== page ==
Volvo Cars has announced plans to expand its driverless car trials to China, revealing that in the coming months it will begin negotiations with interested cities.
The leading car manufacturer - now owned by Chinese carmaker Geely - is already working towards a 2017 launch of its Drive Me project in which 100 of its customers will drive IntelliSafe Autopilot-equipped XC90s on popular commuter routes in the Swedish city of Gothenburg.
Now Volvo plans a similar size trial with ordinary drivers in China, and will negotiate to see which cities are ‘able to provide the necessary permissions, regulations and infrastructure to allow the experiment to go ahead’.
'Autonomous driving can make a significant contribution to road safety,' Håkan Samuelsson, president and chief executive of Volvo said.
‘The sooner AD cars are on the roads, the sooner lives will start being saved.’
Mr Samuelsson encouraged China to do more to try to speed up the implementation of the regulations that will oversee autonomous driving cars in future.
He also welcomed moves by regulators and carmakers in the US and Europe to develop AD cars and infrastructure, but called on different nations to work together ‘to avoid patchwork global regulations, technological duplication and needless expense’.
‘There are multiple benefits to AD cars,’ said Mr Samuelsson, ‘that is why governments need to put in place the legislation to allow AD cars onto the streets as soon as possible. The car industry cannot do it all by itself. We need governmental help.’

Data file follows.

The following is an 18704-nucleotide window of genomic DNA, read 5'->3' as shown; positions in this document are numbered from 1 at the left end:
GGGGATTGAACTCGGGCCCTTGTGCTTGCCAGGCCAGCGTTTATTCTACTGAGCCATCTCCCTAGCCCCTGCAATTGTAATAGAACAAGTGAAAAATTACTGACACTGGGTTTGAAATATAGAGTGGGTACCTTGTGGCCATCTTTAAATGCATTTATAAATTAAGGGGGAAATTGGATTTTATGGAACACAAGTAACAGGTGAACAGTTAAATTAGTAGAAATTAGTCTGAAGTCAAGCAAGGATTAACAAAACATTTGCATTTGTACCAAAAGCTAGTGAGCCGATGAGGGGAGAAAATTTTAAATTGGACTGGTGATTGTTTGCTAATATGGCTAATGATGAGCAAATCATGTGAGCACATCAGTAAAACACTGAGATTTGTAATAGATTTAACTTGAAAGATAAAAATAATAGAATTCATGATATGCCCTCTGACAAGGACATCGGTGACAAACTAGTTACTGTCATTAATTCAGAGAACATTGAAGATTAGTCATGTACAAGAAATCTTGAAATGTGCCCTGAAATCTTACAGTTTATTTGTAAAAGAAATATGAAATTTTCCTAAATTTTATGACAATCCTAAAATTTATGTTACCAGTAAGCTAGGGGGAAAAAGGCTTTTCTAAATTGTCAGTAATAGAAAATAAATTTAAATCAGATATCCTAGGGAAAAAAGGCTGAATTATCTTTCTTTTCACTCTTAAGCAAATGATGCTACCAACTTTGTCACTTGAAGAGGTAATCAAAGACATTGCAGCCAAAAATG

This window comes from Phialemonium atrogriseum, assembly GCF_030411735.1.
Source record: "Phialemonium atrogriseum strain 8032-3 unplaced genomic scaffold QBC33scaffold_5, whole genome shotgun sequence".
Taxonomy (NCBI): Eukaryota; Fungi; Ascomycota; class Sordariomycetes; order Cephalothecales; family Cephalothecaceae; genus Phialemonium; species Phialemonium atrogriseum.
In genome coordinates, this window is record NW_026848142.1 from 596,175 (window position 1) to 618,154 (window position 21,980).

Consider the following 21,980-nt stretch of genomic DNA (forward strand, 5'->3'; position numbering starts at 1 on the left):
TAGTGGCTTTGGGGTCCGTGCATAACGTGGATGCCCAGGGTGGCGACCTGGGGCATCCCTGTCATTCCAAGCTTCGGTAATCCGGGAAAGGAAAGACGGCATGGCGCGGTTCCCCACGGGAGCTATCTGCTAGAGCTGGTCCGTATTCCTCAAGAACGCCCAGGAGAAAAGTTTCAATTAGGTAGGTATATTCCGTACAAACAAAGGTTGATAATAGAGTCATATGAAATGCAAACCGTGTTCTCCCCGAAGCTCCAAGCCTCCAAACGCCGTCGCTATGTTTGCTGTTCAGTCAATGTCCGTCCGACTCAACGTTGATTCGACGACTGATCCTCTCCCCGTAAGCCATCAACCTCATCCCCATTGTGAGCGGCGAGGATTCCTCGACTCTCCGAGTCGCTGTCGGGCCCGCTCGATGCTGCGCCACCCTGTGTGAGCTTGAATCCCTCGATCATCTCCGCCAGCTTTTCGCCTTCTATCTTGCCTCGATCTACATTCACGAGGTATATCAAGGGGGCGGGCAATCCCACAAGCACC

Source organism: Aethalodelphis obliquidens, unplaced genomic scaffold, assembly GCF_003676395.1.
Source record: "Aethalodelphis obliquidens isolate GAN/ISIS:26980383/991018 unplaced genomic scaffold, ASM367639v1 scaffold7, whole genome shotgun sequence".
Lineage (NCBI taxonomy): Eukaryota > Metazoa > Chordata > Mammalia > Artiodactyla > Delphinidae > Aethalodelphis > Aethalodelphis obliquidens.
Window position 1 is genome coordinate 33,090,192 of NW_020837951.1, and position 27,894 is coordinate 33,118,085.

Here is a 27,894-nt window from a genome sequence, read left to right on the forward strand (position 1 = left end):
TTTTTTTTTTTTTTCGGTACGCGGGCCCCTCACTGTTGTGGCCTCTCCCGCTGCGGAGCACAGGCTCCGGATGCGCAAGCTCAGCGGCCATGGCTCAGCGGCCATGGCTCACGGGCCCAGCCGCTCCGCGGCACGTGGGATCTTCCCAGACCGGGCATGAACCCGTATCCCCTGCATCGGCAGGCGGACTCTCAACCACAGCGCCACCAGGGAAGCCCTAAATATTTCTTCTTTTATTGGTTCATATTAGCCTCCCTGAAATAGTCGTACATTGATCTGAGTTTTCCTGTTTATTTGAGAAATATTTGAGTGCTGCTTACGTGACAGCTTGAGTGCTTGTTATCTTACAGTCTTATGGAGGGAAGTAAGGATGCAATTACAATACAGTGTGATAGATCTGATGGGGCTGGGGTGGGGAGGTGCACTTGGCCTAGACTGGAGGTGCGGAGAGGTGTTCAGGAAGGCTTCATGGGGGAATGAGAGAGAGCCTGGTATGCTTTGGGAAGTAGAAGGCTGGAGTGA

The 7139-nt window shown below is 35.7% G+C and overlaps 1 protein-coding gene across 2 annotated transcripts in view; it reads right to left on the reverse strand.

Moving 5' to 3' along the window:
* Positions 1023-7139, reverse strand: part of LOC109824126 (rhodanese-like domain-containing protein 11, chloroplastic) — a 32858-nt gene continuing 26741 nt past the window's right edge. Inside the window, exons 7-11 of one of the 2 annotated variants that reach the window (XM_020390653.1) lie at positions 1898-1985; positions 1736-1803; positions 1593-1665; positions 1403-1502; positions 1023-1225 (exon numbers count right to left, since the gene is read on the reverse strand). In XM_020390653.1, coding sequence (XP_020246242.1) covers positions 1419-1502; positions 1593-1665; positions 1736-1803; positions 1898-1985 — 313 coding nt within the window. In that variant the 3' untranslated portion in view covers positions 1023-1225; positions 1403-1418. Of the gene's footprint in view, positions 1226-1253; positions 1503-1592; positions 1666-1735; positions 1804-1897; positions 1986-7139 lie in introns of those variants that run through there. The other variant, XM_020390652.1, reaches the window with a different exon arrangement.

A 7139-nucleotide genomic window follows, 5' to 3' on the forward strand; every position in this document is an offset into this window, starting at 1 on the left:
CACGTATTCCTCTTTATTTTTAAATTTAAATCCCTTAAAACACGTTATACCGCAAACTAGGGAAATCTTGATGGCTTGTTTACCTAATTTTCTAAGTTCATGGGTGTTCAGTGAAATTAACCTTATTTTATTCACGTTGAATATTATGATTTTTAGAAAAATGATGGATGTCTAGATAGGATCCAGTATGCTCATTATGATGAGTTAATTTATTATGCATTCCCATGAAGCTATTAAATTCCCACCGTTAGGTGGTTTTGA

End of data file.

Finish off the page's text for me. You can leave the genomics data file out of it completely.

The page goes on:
Matthew Avery, head of research at Thatcham - experts in vehicle safety technology, vehicle security and crash repair - said this was part of Volvo Car’s ‘journey towards a crash free future’.
The manufacturer has made a commitment that ‘no one will be seriously injured or killed in a new Volvo by the year 2020’.
Mr Avery said: ‘Volvo has now designed a complete systems solution. Multiple radars, cameras, a laser and ultra sonic sensors, monitor a complete 360 degree view of the surroundings. A network of computers process the information, high performance GPS and a cloud based 3d digital map continuously update with real time changes in the traffic environment. If anything fails there is a back up solution, just like in an aeroplane. That is a vehicle you can drive feet off, hands off, eyes off.'
Driverless technology could have a large impact in China, which has a notorious problem with extreme pollution and a terrible safety record — more than 200,000 people die in road accidents in China every year.